Instructor

Sergei Maslov: maslov@illinois.edu
Office: IGB 3406
Office hours: by appointment

Logistics

Mondays: 11:00AM - 11:50AM
Wednesdays: 11:00AM - 11:50AM
Fridays: 11:00AM - 11:50AM

106B8 Engineering Hall 

Lectures slides, Matlab code, homework, exams

Follow links from the Schedule page


 

I WANT YOU TO BRING YOUR i-CLICKERS TO THIS CLASS.
IF YOU NEED TO REGISTER A NEW i-CLICKER, DO IT AT

tiny.cc/BIOE310


I WANT YOU TO BRING YOUR OWN LAPTOPS.
LAPTOPS SHOULD HAVE MATLAB INSTALLED
INCLUDING STATISTICS... AND BIONFORMATICS TOOLBOXES.

I KNOW IT IS $100 BUT VIEW IT AS A TEXTBOOK.
MY CLASS HAS NO REQUIRED TEXTBOOKS

Description

The course aims to help students build statistical modeling and
analysis capability for working with biomedical data.

The course will cover fundamental knowledge and techniques in
computational bioengineering, focusing on statistical methods including:

Statistics methods will be illustrated on examples from
genomics & systems biology:

Suggested (not required) textbooks

Grading

Homeworks 30%
Midterm 30%
Final 40%

Statement on Academic Integrity

The University's policy on academic integrity can be found in the Code of Policies and Regulations Applying to All Students under Article One, Part IV. The following policies support and reinforce that policy.

1. Science cannot exist without honesty. We expect all students, as scientists-in-the-making, to hold the highest standards of scientific and academic conduct. Any form of cheating on any graded work in this course is unacceptable, and will be dealt with as outlined below, and in accordance with the University-wide standards in the Code of Policies and Regulations Applying to All Students.

2. We require that all graded work be entirely your own, and that anything you write using the words of other writers be correctly attributed. Some specific points follow:

    On assignments, quizzes, and presentations, the answers that you turn in for grading must be your own understanding of the material. Even working within a group, you must contribute to the group's effort and not just have one person do all of the work. Since we cannot monitor you as you complete your work, we have only the appearance of your work from which to judge. If the work that you submit closely resembles that of another student/team too closely, we may conclude that it was not your original work. Failure to adhere to these standards may result in a grade of zero for the entire assignment, for all persons involved.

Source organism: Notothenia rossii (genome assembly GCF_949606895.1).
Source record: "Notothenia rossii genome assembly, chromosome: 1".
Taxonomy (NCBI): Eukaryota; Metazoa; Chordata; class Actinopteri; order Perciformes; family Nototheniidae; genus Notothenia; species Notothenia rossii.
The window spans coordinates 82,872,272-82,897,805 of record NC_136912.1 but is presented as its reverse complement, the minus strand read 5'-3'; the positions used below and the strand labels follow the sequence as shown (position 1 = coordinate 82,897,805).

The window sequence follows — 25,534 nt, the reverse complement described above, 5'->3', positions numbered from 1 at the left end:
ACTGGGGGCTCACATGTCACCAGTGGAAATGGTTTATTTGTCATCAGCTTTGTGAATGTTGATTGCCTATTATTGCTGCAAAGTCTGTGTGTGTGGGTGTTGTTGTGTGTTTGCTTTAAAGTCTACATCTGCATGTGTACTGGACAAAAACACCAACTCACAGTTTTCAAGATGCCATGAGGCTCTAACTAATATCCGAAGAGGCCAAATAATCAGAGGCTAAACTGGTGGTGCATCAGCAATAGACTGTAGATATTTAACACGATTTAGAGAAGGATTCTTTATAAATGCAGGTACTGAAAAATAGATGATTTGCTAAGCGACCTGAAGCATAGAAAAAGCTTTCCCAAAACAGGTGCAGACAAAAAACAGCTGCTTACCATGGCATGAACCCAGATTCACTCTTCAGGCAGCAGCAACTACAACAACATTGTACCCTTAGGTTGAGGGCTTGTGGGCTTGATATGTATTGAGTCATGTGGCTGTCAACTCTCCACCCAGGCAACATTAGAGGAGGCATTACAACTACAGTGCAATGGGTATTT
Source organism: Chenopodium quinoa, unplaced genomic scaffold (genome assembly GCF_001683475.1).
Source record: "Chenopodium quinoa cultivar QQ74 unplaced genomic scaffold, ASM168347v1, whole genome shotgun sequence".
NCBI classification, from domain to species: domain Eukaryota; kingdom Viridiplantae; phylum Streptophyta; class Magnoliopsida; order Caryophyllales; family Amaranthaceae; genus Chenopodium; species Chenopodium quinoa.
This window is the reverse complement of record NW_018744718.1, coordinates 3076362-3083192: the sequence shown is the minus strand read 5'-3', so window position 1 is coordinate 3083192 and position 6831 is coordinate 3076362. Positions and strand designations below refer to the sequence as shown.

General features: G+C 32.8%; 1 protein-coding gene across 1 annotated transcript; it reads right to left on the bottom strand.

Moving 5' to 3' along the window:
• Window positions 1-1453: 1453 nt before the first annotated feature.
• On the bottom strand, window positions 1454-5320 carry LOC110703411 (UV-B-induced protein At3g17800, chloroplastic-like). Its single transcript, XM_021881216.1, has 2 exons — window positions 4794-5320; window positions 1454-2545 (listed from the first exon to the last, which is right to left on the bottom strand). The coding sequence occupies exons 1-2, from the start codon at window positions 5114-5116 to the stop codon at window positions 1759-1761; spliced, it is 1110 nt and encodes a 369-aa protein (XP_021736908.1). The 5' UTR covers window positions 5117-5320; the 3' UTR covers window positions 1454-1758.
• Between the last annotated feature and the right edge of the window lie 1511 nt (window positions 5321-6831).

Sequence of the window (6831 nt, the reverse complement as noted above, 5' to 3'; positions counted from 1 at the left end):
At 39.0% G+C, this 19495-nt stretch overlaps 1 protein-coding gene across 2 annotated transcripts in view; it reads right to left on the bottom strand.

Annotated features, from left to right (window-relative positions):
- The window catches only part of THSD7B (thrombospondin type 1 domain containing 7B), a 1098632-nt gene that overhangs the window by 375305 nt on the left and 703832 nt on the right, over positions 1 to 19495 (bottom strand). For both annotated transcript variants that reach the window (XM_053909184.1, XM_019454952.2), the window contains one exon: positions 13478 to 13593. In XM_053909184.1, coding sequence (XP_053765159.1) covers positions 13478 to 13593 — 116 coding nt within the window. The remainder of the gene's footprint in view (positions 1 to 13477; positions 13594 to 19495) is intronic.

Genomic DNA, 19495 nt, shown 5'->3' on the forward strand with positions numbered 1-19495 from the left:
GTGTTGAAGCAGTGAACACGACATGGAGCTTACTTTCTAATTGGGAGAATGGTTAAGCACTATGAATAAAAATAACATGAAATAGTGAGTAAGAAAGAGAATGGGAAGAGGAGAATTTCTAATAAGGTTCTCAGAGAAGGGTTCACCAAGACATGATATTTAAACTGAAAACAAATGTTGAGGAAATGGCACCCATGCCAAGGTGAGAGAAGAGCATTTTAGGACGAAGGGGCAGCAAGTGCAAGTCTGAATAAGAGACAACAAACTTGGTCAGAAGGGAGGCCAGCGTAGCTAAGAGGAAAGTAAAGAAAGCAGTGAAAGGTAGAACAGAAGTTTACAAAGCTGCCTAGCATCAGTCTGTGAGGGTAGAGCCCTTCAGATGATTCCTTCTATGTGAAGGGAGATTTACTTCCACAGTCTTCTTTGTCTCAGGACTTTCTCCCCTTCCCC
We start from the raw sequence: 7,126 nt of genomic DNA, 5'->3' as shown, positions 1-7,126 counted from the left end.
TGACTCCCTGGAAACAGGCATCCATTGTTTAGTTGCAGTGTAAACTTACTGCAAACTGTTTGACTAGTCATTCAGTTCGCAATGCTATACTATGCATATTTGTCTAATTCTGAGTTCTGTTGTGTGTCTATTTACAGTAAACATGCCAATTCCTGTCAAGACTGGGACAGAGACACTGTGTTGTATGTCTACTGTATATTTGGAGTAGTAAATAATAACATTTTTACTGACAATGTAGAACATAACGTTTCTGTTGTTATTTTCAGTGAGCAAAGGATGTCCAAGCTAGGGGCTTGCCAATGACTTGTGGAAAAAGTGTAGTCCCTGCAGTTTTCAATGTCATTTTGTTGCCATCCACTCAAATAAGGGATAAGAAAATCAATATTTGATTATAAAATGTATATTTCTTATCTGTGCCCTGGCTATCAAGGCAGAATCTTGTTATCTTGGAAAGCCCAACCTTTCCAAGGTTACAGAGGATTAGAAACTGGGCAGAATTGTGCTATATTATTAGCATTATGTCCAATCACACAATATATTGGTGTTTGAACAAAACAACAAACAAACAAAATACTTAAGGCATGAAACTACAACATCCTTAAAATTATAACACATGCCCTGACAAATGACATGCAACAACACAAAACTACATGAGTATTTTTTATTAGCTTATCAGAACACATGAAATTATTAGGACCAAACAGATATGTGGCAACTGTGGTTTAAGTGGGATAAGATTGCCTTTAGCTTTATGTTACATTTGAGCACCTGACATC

On assignments, if you use another source to obtain the facts and/or opinions necessary to complete your assignment, you must credit the source (see next point below) and rephrase the information so that your assignment is entirely your own words. A good practice is to read the source until you have a thorough understanding of the material, and then put it away. Write your assignment as if you are explaining the information you learned from reading the source to a classmate, member of your family, or to your teaching assistant. You may wish to look at the source again for clarification, but be certain that you do not use statements taken directly from the text in your assignment. Your entire assignment should be in your own words. Furthermore, paraphrasing does NOT mean replacing key words in a statement with synonyms. For an example of proper paraphrasing of a statement, consult the University's Code of Policies and Regulations Applying to All Students.

    Failure to adhere to these standards may result in zero credit for the entire assignment.

    On assignments, if you use the ideas and/or opinions from another author or source, you must provide the appropriate citation. That is, you must, using APA format, place a parenthetical reference to the source that provided you the information necessary to complete that portion of the assignment.

    Failure to adhere to these standards may result in zero credit for the entire assignment.

    On assignments, if you use a statement taken directly from any book or other publication, including the course textbook, you must provide a citation. That is, you must put the text in quotes and, using APA format, place a parenthetical reference to the source at the end of the quote. Direct quotations should be severely limited in your assignment; they should be used ONLY in the following situations:

        A definition of a term
        A profound statement made by an expert in the field

    Furthermore, any direct quotation should then be restated in your own words in order that your instructor may evaluate your understanding of the material.

    Failure to adhere to these standards may result in zero credit for the entire assignment.